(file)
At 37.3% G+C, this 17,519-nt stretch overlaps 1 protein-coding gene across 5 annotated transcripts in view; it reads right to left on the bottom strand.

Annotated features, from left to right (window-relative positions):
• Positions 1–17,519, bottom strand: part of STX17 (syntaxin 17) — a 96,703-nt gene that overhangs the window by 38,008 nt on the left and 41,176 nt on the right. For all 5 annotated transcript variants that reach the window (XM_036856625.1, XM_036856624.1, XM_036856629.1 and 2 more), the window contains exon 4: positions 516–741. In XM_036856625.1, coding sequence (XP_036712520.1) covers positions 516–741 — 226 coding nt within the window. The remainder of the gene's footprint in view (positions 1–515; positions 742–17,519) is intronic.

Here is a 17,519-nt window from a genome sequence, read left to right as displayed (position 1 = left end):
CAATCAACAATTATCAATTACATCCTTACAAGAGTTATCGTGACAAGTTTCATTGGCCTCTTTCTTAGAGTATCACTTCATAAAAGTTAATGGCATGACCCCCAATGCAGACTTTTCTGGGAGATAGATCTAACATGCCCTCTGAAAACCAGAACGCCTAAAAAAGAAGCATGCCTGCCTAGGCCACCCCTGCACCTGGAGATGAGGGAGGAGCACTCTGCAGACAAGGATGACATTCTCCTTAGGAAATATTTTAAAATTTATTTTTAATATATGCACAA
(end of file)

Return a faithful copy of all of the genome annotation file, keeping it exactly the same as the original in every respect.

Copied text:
At 37.3% G+C, this 17,519-nt stretch overlaps 1 protein-coding gene across 5 annotated transcripts in view; it reads right to left on the bottom strand.

Annotated features, from left to right (window-relative positions):
• Positions 1–17,519, bottom strand: part of STX17 (syntaxin 17) — a 96,703-nt gene that overhangs the window by 38,008 nt on the left and 41,176 nt on the right. For all 5 annotated transcript variants that reach the window (XM_036856625.1, XM_036856624.1, XM_036856629.1 and 2 more), the window contains exon 4: positions 516–741. In XM_036856625.1, coding sequence (XP_036712520.1) covers positions 516–741 — 226 coding nt within the window. The remainder of the gene's footprint in view (positions 1–515; positions 742–17,519) is intronic.

Here is a 17,519-nt window from a genome sequence, read left to right as displayed (position 1 = left end):
CAATCAACAATTATCAATTACATCCTTACAAGAGTTATCGTGACAAGTTTCATTGGCCTCTTTCTTAGAGTATCACTTCATAAAAGTTAATGGCATGACCCCCAATGCAGACTTTTCTGGGAGATAGATCTAACATGCCCTCTGAAAACCAGAACGCCTAAAAAAGAAGCATGCCTGCCTAGGCCACCCCTGCACCTGGAGATGAGGGAGGAGCACTCTGCAGACAAGGATGACATTCTCCTTAGGAAATATTTTAAAATTTATTTTTAATATATGCACAA